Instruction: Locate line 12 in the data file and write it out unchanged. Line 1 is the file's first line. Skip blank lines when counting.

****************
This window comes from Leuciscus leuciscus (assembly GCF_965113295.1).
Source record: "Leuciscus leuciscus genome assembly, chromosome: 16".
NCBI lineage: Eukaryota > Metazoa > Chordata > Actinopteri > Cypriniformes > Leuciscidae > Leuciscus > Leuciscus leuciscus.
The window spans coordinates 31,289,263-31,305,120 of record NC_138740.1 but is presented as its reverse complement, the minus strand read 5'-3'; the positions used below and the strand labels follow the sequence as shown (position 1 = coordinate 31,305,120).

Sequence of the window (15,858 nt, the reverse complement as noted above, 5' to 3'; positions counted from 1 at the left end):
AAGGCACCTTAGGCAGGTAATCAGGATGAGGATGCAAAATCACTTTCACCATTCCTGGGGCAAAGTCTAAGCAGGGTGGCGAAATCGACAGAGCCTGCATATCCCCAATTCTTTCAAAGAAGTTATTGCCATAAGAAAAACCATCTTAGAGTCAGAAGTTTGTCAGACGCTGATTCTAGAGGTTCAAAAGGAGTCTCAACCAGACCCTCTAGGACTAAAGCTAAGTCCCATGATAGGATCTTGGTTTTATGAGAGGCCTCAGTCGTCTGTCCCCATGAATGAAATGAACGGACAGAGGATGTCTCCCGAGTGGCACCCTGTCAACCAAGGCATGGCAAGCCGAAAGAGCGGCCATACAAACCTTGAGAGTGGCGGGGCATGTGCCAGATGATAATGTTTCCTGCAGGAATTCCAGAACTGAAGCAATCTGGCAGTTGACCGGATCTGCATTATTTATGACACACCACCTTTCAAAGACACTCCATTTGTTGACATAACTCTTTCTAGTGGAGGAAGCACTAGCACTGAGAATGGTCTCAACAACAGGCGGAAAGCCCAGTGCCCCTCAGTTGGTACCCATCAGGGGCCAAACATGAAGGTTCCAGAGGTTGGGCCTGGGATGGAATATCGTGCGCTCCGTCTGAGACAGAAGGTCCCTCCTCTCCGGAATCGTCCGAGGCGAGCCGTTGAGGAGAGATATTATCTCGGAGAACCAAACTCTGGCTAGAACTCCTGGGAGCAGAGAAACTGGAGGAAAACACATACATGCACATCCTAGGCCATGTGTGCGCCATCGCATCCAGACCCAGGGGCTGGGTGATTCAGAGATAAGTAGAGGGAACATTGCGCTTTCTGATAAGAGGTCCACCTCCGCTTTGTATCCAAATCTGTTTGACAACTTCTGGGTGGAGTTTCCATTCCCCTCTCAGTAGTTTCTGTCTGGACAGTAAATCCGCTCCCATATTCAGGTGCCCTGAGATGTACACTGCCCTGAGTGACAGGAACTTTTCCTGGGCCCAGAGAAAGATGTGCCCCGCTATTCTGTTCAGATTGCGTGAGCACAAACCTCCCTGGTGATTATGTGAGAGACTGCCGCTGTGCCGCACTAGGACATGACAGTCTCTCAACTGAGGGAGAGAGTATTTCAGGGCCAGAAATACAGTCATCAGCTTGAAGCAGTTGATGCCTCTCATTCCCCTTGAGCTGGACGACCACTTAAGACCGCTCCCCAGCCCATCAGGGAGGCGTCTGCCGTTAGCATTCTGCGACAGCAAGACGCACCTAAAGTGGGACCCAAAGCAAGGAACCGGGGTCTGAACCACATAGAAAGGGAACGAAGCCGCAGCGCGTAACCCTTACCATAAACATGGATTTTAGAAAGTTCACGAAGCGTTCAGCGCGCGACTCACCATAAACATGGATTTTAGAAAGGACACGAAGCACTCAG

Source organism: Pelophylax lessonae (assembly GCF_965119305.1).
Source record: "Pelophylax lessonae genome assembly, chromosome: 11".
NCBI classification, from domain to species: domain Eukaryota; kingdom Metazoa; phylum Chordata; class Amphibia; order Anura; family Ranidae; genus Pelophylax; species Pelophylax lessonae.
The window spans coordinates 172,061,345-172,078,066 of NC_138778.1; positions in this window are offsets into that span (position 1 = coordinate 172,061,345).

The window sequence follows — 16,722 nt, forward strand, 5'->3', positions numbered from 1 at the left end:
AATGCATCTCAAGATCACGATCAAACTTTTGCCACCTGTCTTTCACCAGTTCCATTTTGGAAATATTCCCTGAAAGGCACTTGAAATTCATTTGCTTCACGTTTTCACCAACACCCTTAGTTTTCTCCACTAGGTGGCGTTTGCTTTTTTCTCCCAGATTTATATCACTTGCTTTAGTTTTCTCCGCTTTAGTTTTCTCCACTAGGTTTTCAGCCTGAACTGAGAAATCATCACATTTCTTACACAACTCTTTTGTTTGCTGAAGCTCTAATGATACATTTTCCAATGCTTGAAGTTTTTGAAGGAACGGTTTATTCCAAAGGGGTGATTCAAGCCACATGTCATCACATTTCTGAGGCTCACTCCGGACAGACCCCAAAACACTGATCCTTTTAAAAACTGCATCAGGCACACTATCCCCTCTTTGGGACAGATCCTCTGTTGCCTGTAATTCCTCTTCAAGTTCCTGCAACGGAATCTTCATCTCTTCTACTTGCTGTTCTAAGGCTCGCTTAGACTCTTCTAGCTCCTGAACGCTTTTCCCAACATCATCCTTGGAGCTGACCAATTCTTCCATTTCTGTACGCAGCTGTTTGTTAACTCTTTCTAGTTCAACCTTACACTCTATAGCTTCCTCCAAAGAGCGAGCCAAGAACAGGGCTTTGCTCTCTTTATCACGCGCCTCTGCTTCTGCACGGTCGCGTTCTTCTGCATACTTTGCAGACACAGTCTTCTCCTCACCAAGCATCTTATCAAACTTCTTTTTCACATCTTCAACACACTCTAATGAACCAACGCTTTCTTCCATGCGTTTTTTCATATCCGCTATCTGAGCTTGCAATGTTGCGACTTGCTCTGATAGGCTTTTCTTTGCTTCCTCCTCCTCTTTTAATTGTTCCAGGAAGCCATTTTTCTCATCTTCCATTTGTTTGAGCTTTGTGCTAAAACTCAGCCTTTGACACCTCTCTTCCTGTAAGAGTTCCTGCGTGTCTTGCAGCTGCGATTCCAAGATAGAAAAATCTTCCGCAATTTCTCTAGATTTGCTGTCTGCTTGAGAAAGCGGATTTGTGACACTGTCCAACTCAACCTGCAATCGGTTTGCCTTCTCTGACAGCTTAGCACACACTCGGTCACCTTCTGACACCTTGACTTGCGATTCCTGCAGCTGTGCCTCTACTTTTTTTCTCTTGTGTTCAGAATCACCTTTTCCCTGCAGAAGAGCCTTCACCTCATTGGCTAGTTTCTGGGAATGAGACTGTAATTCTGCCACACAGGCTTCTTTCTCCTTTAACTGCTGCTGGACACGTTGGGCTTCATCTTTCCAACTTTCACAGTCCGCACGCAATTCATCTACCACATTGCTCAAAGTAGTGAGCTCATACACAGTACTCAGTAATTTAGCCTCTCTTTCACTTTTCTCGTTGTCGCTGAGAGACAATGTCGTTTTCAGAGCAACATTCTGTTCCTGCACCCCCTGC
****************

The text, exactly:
AATGCATCTCAAGATCACGATCAAACTTTTGCCACCTGTCTTTCACCAGTTCCATTTTGGAAATATTCCCTGAAAGGCACTTGAAATTCATTTGCTTCACGTTTTCACCAACACCCTTAGTTTTCTCCACTAGGTGGCGTTTGCTTTTTTCTCCCAGATTTATATCACTTGCTTTAGTTTTCTCCGCTTTAGTTTTCTCCACTAGGTTTTCAGCCTGAACTGAGAAATCATCACATTTCTTACACAACTCTTTTGTTTGCTGAAGCTCTAATGATACATTTTCCAATGCTTGAAGTTTTTGAAGGAACGGTTTATTCCAAAGGGGTGATTCAAGCCACATGTCATCACATTTCTGAGGCTCACTCCGGACAGACCCCAAAACACTGATCCTTTTAAAAACTGCATCAGGCACACTATCCCCTCTTTGGGACAGATCCTCTGTTGCCTGTAATTCCTCTTCAAGTTCCTGCAACGGAATCTTCATCTCTTCTACTTGCTGTTCTAAGGCTCGCTTAGACTCTTCTAGCTCCTGAACGCTTTTCCCAACATCATCCTTGGAGCTGACCAATTCTTCCATTTCTGTACGCAGCTGTTTGTTAACTCTTTCTAGTTCAACCTTACACTCTATAGCTTCCTCCAAAGAGCGAGCCAAGAACAGGGCTTTGCTCTCTTTATCACGCGCCTCTGCTTCTGCACGGTCGCGTTCTTCTGCATACTTTGCAGACACAGTCTTCTCCTCACCAAGCATCTTATCAAACTTCTTTTTCACATCTTCAACACACTCTAATGAACCAACGCTTTCTTCCATGCGTTTTTTCATATCCGCTATCTGAGCTTGCAATGTTGCGACTTGCTCTGATAGGCTTTTCTTTGCTTCCTCCTCCTCTTTTAATTGTTCCAGGAAGCCATTTTTCTCATCTTCCATTTGTTTGAGCTTTGTGCTAAAACTCAGCCTTTGACACCTCTCTTCCTGTAAGAGTTCCTGCGTGTCTTGCAGCTGCGATTCCAAGATAGAAAAATCTTCCGCAATTTCTCTAGATTTGCTGTCTGCTTGAGAAAGCGGATTTGTGACACTGTCCAACTCAACCTGCAATCGGTTTGCCTTCTCTGACAGCTTAGCACACACTCGGTCACCTTCTGACACCTTGACTTGCGATTCCTGCAGCTGTGCCTCTACTTTTTTTCTCTTGTGTTCAGAATCACCTTTTCCCTGCAGAAGAGCCTTCACCTCATTGGCTAGTTTCTGGGAATGAGACTGTAATTCTGCCACACAGGCTTCTTTCTCCTTTAACTGCTGCTGGACACGTTGGGCTTCATCTTTCCAACTTTCACAGTCCGCACGCAATTCATCTACCACATTGCTCAAAGTAGTGAGCTCATACACAGTACTCAGTAATTTAGCCTCTCTTTCACTTTTCTCGTTGTCGCTGAGAGACAATGTCGTTTTCAGAGCAACATTCTGTTCCTGCACCCCCTGC